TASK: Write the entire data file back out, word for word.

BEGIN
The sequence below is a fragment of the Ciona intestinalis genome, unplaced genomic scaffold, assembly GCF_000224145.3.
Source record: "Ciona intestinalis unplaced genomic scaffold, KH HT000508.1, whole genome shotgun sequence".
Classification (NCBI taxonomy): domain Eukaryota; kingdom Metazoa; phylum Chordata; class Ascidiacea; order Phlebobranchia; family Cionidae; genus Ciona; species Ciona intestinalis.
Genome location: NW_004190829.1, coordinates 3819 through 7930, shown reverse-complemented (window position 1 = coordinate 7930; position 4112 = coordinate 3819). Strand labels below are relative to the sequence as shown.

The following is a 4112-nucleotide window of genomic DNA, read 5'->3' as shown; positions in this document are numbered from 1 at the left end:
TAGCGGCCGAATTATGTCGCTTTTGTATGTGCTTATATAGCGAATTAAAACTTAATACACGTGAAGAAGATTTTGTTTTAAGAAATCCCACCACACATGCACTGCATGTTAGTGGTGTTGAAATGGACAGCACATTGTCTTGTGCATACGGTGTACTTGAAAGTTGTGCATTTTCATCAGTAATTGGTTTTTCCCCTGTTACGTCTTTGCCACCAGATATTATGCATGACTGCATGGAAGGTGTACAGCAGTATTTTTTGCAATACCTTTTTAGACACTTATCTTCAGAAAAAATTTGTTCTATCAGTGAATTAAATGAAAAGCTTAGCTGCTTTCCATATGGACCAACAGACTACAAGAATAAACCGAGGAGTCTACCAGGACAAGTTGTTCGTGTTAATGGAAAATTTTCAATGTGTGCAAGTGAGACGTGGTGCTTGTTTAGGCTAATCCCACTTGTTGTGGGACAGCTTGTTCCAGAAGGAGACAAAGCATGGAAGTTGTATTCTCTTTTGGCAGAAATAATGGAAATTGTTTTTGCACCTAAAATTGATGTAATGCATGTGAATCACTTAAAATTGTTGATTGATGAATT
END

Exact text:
The sequence below is a fragment of the Ciona intestinalis genome, unplaced genomic scaffold, assembly GCF_000224145.3.
Source record: "Ciona intestinalis unplaced genomic scaffold, KH HT000508.1, whole genome shotgun sequence".
Classification (NCBI taxonomy): domain Eukaryota; kingdom Metazoa; phylum Chordata; class Ascidiacea; order Phlebobranchia; family Cionidae; genus Ciona; species Ciona intestinalis.
Genome location: NW_004190829.1, coordinates 3819 through 7930, shown reverse-complemented (window position 1 = coordinate 7930; position 4112 = coordinate 3819). Strand labels below are relative to the sequence as shown.

The following is a 4112-nucleotide window of genomic DNA, read 5'->3' as shown; positions in this document are numbered from 1 at the left end:
TAGCGGCCGAATTATGTCGCTTTTGTATGTGCTTATATAGCGAATTAAAACTTAATACACGTGAAGAAGATTTTGTTTTAAGAAATCCCACCACACATGCACTGCATGTTAGTGGTGTTGAAATGGACAGCACATTGTCTTGTGCATACGGTGTACTTGAAAGTTGTGCATTTTCATCAGTAATTGGTTTTTCCCCTGTTACGTCTTTGCCACCAGATATTATGCATGACTGCATGGAAGGTGTACAGCAGTATTTTTTGCAATACCTTTTTAGACACTTATCTTCAGAAAAAATTTGTTCTATCAGTGAATTAAATGAAAAGCTTAGCTGCTTTCCATATGGACCAACAGACTACAAGAATAAACCGAGGAGTCTACCAGGACAAGTTGTTCGTGTTAATGGAAAATTTTCAATGTGTGCAAGTGAGACGTGGTGCTTGTTTAGGCTAATCCCACTTGTTGTGGGACAGCTTGTTCCAGAAGGAGACAAAGCATGGAAGTTGTATTCTCTTTTGGCAGAAATAATGGAAATTGTTTTTGCACCTAAAATTGATGTAATGCATGTGAATCACTTAAAATTGTTGATTGATGAATT